Trying to find your talent? Are you stuck in a rut? Do you need to turbocharge what you are doing? We all have felt this way at one time or another and summer is always a good time to reflect. Here’s a few tips we have learned over the years on finding your passion as well as a paycheck.
1 – Be the Big fish in the small pond of talent
If you are trying to make the Olympics and have not been identified at a young age as the next talented LeBron James, Usain Bolt, Simone Biles, or Michael Phelps, would you try to make the basketball, track, gymnastics, or swim teams, also known as the most popular sports, or would you try for something more obscure?
Perhaps, you might try your hand in the winter sports where only half of the United States can actively participate in, due to climate conditions. Skeleton, for example, only has three Americans on the team. Steeplechase and biathlon are also sports that have small athlete pools where you stand a better chance of making the team. Curling is another winter sport that is just beginning to get some traction in the United States.
Better to hop on practicing these sports than the hyper competitive popular ones listed above. If you are looking for a niche to make content videos, avoid the popular ones: unboxing, pranks, video games, or sports highlights.
Bottom line: Find something that few people are doing and become king of that domain. If that domain grows you will grow with it and you’ll be on top of the heap!
2 – Be a fast follower
Perhaps there’s a niche that you want to explore and a few others are in the space. If so, you could be a fast follower by looking at what they are doing and trying to do it better. For example, look at Joey Chestnut, who recently won his 15th Nathan’s Hot Dog Eating title. Prior to Chestnut finding his talent was the legendary Takeru Kobayashi who dominated the field until an eventual contract dispute took him out of the famous eating contest.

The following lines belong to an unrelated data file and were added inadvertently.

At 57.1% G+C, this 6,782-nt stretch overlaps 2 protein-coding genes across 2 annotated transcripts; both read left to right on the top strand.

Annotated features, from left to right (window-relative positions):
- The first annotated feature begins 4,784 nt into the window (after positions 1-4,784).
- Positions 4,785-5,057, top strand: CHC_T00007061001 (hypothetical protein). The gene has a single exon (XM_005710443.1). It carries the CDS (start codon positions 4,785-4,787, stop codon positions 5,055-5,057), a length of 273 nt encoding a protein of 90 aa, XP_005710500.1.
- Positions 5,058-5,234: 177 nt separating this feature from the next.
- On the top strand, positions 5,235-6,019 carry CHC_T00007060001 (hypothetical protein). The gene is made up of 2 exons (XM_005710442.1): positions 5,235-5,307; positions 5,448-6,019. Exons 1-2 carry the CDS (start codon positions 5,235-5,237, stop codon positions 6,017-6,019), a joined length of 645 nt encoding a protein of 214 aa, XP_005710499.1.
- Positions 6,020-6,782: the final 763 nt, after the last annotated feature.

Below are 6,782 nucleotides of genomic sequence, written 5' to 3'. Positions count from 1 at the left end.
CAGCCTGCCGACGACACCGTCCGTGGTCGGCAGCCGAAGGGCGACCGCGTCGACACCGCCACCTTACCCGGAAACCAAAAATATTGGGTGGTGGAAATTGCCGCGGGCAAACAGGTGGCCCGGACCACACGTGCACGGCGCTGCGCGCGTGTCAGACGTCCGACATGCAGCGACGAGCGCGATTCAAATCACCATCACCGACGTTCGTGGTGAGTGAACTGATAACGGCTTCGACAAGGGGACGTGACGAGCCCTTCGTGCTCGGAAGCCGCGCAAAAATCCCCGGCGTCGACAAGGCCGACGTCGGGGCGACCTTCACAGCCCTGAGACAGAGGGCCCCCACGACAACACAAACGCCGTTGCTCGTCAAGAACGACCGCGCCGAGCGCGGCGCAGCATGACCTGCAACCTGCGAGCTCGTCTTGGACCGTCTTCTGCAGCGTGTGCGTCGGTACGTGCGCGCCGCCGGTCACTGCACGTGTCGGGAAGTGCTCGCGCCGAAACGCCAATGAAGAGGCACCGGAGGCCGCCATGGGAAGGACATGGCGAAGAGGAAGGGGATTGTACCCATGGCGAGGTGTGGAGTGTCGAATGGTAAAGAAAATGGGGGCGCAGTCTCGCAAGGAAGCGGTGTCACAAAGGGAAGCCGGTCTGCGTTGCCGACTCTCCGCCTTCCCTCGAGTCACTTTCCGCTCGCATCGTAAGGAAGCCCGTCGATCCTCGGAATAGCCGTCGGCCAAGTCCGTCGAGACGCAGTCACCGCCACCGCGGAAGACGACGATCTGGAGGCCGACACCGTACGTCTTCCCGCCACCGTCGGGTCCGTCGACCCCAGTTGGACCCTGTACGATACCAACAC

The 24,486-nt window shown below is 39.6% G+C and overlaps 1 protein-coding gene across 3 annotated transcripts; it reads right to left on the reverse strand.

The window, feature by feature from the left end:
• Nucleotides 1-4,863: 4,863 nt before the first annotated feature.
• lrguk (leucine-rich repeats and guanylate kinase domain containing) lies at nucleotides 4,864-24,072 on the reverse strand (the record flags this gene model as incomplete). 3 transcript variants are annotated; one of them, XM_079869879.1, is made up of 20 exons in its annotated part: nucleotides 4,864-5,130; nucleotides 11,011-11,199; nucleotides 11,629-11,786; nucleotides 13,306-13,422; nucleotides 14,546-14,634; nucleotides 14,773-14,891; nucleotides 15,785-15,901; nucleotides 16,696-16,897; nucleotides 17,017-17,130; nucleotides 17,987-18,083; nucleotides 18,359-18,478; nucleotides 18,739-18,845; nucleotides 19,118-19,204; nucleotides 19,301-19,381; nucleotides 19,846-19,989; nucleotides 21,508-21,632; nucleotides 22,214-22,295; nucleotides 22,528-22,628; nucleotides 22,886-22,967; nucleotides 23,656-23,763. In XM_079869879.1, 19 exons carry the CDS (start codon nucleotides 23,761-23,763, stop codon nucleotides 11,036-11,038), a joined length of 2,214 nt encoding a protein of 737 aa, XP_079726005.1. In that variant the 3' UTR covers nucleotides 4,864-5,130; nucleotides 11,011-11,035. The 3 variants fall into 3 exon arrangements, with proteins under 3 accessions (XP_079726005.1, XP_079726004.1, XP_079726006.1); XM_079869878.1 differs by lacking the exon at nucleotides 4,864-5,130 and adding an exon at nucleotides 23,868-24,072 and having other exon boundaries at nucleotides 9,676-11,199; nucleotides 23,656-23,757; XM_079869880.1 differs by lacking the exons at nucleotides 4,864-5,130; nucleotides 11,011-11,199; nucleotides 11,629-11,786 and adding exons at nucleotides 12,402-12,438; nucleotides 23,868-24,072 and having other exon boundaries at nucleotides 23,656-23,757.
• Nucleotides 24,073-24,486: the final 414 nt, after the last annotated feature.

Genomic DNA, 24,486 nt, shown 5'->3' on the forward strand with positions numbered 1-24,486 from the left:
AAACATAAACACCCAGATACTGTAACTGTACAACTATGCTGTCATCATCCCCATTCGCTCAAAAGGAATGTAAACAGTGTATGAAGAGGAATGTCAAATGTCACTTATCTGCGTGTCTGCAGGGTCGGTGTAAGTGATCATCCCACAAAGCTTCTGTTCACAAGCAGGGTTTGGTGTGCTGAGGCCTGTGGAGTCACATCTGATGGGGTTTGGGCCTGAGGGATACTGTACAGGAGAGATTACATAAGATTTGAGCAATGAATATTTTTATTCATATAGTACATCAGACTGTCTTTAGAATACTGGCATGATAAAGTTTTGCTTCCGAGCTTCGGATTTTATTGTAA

In the technology space, we all remember Facebook frontrunners, Friendster and MySpace. Complaints were that Friendster kept crashing and that MySpace was too open. Facebook took this criticism and made a better “mousetrap.” The rest is history.
Maybe there’s nothing you can think of that is completely brand new. However, you can find someone doing something interesting and figure out a way to leapfrog them. While a dangerous strategy, it is not impossible.
3 – Be different, be yourself
Whatever you decide to do, be yourself, be unique, be original, be your own talent. In the art world for example, there are a lot of people emulating the Mr. Brainwash style of art. Yet the art world only needs and can support one Mr. Brainwash. Never has a derivative artist made acclaim. Create your signature and own it. Kaws has his signature X’d out eyes which have made him a global phenomenon.
Andy Warhol started his career as a talented commercial illustrator and came up with a new definition of art that changed the course of art history. After Bianchini’s Upper East Side gallery show, the art world found itself asking what art actually is: Warhol’s now signature Campbell’s soup can was asking $1,500, you could buy an actual soup can at the grocery store with soup in it for less than $1. Pop art is now one of the best selling genres of visual art.
People collect all kinds of things and maybe you collect something obscure as well. Chances are that there is a community of people collecting these things too. Maybe you can be the first (or quick second) to harbor discussion around these collectibles. Need a hint? Check out this post on the crazy things people collect.
4 – Keep at it, it takes a lifetime to be an overnight success
Ian McKellen was a very talented theater actor for over 40 years until Bryan Singer put him into the role of Magneto in 2000. This led to his being cast as Gandolf in the Lord of the Rings trilogy and the rest is history! Gary Vaynerchuk had months of no audience before he broke through; as he said it takes many videos to know that you failed. (He made weeks of WineLibraryTV to a very small audience before it caught traction and the rest is history!) Make sure that you give your videos enough runway to find an audience if there is one to be found!
How long to keep going is only a question you can answer. No one appreciated Vincent Van Gogh’s paintings (he sold one in his entire lifetime) until much after his death. Now with the Van Gogh exhibits popping up all over the world, he is getting the global acclaim and talent recognition he so desired, over a 100 years after his death!
How did you find the niche that you are in? Drop us a note and any tips we can share with the community! What talent are you exploring?